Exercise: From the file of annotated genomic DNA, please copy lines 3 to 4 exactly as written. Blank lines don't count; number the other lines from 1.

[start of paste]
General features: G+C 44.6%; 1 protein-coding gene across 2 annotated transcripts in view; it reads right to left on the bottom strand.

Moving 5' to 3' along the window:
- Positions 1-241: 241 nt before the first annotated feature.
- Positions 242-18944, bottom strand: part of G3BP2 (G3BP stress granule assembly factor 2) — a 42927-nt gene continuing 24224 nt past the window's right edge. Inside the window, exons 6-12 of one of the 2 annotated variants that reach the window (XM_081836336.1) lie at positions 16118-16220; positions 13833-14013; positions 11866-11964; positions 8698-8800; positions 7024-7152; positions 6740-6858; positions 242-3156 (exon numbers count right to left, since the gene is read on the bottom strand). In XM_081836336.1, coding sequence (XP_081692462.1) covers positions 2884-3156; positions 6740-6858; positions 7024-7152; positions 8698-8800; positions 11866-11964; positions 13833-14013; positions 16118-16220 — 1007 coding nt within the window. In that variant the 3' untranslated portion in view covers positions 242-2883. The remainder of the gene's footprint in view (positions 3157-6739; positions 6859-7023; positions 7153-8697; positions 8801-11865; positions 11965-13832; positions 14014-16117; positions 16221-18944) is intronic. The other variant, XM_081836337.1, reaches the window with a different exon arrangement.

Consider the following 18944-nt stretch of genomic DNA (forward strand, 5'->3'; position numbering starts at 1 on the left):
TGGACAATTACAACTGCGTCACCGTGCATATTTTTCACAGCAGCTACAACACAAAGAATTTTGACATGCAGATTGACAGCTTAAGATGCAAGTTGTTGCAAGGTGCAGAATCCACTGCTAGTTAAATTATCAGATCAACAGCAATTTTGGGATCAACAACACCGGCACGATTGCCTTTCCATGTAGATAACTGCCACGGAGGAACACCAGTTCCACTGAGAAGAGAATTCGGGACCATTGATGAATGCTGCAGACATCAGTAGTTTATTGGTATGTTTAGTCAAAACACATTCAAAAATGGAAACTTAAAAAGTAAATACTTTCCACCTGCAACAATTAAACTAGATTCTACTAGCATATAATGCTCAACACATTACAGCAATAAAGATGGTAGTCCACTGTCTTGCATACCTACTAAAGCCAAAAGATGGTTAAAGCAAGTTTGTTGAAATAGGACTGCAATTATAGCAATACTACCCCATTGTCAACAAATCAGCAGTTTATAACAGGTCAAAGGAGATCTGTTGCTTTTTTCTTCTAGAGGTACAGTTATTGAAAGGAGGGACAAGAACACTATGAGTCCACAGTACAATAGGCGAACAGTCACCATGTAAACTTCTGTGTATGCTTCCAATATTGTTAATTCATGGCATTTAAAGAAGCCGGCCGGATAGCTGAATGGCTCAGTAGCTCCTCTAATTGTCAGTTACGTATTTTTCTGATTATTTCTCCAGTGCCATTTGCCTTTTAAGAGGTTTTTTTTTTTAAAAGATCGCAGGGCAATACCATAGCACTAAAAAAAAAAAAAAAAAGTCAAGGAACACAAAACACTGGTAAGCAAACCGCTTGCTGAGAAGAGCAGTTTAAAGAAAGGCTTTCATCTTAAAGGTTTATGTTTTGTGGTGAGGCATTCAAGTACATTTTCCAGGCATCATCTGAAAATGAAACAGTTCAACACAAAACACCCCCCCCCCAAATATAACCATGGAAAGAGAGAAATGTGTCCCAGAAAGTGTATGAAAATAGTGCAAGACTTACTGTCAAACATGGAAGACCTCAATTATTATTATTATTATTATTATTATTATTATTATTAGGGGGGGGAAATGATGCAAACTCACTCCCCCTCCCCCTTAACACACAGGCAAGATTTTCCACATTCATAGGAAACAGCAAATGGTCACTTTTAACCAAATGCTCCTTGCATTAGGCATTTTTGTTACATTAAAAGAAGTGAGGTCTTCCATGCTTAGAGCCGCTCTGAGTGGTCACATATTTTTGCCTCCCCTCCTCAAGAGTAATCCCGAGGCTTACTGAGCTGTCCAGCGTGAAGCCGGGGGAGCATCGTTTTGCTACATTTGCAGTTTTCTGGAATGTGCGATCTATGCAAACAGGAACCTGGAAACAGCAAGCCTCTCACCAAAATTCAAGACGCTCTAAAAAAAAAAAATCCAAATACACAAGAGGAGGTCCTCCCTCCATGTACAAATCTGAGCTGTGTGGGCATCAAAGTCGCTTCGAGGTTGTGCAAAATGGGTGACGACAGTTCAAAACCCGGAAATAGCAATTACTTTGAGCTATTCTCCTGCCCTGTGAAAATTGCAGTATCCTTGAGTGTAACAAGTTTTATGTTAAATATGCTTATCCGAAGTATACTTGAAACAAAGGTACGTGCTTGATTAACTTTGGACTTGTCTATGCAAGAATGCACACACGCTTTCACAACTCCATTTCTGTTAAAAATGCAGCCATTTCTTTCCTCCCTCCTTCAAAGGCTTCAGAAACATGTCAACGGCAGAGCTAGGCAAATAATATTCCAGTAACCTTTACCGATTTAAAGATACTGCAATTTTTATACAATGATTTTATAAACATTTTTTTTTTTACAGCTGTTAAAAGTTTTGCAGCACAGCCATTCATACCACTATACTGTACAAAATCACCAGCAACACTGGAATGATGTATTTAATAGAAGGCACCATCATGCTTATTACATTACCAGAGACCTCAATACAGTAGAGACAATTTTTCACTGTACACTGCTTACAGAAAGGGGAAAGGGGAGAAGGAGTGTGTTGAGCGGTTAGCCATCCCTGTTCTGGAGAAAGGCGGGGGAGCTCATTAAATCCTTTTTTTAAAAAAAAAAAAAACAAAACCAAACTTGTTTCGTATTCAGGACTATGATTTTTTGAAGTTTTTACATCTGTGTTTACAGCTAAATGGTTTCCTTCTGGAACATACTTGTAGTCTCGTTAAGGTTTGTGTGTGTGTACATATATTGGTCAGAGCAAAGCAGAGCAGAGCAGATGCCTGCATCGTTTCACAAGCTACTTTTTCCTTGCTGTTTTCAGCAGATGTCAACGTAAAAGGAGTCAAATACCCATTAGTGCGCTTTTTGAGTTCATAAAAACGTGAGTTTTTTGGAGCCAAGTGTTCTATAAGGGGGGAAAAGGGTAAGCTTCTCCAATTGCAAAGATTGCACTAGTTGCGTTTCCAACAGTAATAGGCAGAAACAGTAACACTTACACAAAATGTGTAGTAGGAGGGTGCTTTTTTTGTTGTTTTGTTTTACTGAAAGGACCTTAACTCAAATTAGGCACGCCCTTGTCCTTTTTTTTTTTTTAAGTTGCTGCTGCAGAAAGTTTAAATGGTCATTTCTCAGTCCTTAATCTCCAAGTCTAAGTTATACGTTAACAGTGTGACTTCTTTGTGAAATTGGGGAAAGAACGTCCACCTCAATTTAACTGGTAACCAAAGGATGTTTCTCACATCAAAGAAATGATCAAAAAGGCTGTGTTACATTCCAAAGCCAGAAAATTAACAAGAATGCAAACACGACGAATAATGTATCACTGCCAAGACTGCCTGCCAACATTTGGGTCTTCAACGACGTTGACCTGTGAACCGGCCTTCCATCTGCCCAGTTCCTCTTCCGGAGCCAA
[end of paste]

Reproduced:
- Positions 1-241: 241 nt before the first annotated feature.
- Positions 242-18944, bottom strand: part of G3BP2 (G3BP stress granule assembly factor 2) — a 42927-nt gene continuing 24224 nt past the window's right edge. Inside the window, exons 6-12 of one of the 2 annotated variants that reach the window (XM_081836336.1) lie at positions 16118-16220; positions 13833-14013; positions 11866-11964; positions 8698-8800; positions 7024-7152; positions 6740-6858; positions 242-3156 (exon numbers count right to left, since the gene is read on the bottom strand). In XM_081836336.1, coding sequence (XP_081692462.1) covers positions 2884-3156; positions 6740-6858; positions 7024-7152; positions 8698-8800; positions 11866-11964; positions 13833-14013; positions 16118-16220 — 1007 coding nt within the window. In that variant the 3' untranslated portion in view covers positions 242-2883. The remainder of the gene's footprint in view (positions 3157-6739; positions 6859-7023; positions 7153-8697; positions 8801-11865; positions 11965-13832; positions 14014-16117; positions 16221-18944) is intronic. The other variant, XM_081836337.1, reaches the window with a different exon arrangement.